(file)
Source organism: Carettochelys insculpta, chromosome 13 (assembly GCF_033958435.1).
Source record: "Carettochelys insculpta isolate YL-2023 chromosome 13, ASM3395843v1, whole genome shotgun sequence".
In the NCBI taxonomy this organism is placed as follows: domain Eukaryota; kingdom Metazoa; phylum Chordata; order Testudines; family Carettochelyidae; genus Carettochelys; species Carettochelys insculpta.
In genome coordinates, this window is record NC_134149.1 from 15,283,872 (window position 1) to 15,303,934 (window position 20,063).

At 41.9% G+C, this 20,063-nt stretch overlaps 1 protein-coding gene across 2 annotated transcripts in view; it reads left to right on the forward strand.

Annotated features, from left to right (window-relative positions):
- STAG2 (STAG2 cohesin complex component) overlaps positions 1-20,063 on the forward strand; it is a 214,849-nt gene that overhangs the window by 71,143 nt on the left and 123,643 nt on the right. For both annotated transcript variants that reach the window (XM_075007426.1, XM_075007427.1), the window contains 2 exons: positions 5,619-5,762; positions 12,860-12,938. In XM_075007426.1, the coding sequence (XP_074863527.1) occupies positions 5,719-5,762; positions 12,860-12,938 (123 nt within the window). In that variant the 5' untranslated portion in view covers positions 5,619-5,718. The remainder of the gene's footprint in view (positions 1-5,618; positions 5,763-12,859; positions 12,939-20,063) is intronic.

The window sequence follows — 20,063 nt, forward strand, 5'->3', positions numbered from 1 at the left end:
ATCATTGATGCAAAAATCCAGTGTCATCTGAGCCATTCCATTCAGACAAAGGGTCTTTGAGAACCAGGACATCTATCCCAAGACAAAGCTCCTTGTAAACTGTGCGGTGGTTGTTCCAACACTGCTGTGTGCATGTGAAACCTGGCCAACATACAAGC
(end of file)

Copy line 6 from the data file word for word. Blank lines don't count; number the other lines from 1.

Annotated features, from left to right (window-relative positions):